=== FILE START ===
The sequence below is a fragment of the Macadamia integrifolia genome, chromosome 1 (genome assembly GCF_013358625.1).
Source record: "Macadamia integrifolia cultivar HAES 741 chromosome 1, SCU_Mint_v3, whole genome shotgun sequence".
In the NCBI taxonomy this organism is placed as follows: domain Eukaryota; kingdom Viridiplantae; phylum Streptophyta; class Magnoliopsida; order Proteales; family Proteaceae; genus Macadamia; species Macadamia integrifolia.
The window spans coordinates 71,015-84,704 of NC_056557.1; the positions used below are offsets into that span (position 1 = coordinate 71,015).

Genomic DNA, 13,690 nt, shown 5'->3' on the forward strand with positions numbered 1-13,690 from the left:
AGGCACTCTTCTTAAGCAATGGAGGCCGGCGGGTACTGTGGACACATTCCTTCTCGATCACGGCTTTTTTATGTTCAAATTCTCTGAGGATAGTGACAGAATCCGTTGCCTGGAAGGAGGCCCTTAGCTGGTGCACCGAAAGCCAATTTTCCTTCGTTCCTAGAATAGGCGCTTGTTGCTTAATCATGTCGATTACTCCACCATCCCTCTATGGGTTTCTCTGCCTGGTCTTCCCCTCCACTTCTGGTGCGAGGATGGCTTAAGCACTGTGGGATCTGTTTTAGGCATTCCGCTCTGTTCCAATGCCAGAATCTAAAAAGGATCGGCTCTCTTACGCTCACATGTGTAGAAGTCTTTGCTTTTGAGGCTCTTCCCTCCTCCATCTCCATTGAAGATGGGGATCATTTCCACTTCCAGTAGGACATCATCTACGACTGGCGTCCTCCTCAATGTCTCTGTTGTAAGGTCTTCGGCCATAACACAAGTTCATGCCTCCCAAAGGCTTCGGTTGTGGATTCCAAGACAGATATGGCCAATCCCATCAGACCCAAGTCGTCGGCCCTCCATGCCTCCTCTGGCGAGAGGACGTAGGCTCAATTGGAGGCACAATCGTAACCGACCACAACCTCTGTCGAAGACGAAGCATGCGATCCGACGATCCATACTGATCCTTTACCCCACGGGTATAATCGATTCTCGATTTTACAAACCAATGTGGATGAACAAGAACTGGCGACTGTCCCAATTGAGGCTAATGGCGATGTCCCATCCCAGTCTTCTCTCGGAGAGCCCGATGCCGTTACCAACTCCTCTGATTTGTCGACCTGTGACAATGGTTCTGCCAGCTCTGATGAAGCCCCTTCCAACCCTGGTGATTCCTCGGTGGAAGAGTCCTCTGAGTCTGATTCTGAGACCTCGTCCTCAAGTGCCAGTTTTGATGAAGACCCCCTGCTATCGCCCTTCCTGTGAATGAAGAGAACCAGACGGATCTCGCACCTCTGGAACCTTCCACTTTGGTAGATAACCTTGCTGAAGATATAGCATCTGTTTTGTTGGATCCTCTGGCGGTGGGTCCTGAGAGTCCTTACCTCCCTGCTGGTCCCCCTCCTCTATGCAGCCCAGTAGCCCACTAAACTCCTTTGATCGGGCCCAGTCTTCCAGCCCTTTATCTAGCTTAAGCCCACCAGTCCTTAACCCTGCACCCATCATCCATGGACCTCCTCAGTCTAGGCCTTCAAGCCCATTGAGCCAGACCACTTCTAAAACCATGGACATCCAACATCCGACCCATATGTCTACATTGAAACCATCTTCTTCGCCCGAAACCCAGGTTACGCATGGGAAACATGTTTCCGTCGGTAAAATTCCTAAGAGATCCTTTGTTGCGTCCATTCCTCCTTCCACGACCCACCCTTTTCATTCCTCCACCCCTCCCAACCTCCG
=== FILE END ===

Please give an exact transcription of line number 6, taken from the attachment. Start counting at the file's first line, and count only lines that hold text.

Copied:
AGGCACTCTTCTTAAGCAATGGAGGCCGGCGGGTACTGTGGACACATTCCTTCTCGATCACGGCTTTTTTATGTTCAAATTCTCTGAGGATAGTGACAGAATCCGTTGCCTGGAAGGAGGCCCTTAGCTGGTGCACCGAAAGCCAATTTTCCTTCGTTCCTAGAATAGGCGCTTGTTGCTTAATCATGTCGATTACTCCACCATCCCTCTATGGGTTTCTCTGCCTGGTCTTCCCCTCCACTTCTGGTGCGAGGATGGCTTAAGCACTGTGGGATCTGTTTTAGGCATTCCGCTCTGTTCCAATGCCAGAATCTAAAAAGGATCGGCTCTCTTACGCTCACATGTGTAGAAGTCTTTGCTTTTGAGGCTCTTCCCTCCTCCATCTCCATTGAAGATGGGGATCATTTCCACTTCCAGTAGGACATCATCTACGACTGGCGTCCTCCTCAATGTCTCTGTTGTAAGGTCTTCGGCCATAACACAAGTTCATGCCTCCCAAAGGCTTCGGTTGTGGATTCCAAGACAGATATGGCCAATCCCATCAGACCCAAGTCGTCGGCCCTCCATGCCTCCTCTGGCGAGAGGACGTAGGCTCAATTGGAGGCACAATCGTAACCGACCACAACCTCTGTCGAAGACGAAGCATGCGATCCGACGATCCATACTGATCCTTTACCCCACGGGTATAATCGATTCTCGATTTTACAAACCAATGTGGATGAACAAGAACTGGCGACTGTCCCAATTGAGGCTAATGGCGATGTCCCATCCCAGTCTTCTCTCGGAGAGCCCGATGCCGTTACCAACTCCTCTGATTTGTCGACCTGTGACAATGGTTCTGCCAGCTCTGATGAAGCCCCTTCCAACCCTGGTGATTCCTCGGTGGAAGAGTCCTCTGAGTCTGATTCTGAGACCTCGTCCTCAAGTGCCAGTTTTGATGAAGACCCCCTGCTATCGCCCTTCCTGTGAATGAAGAGAACCAGACGGATCTCGCACCTCTGGAACCTTCCACTTTGGTAGATAACCTTGCTGAAGATATAGCATCTGTTTTGTTGGATCCTCTGGCGGTGGGTCCTGAGAGTCCTTACCTCCCTGCTGGTCCCCCTCCTCTATGCAGCCCAGTAGCCCACTAAACTCCTTTGATCGGGCCCAGTCTTCCAGCCCTTTATCTAGCTTAAGCCCACCAGTCCTTAACCCTGCACCCATCATCCATGGACCTCCTCAGTCTAGGCCTTCAAGCCCATTGAGCCAGACCACTTCTAAAACCATGGACATCCAACATCCGACCCATATGTCTACATTGAAACCATCTTCTTCGCCCGAAACCCAGGTTACGCATGGGAAACATGTTTCCGTCGGTAAAATTCCTAAGAGATCCTTTGTTGCGTCCATTCCTCCTTCCACGACCCACCCTTTTCATTCCTCCACCCCTCCCAACCTCCG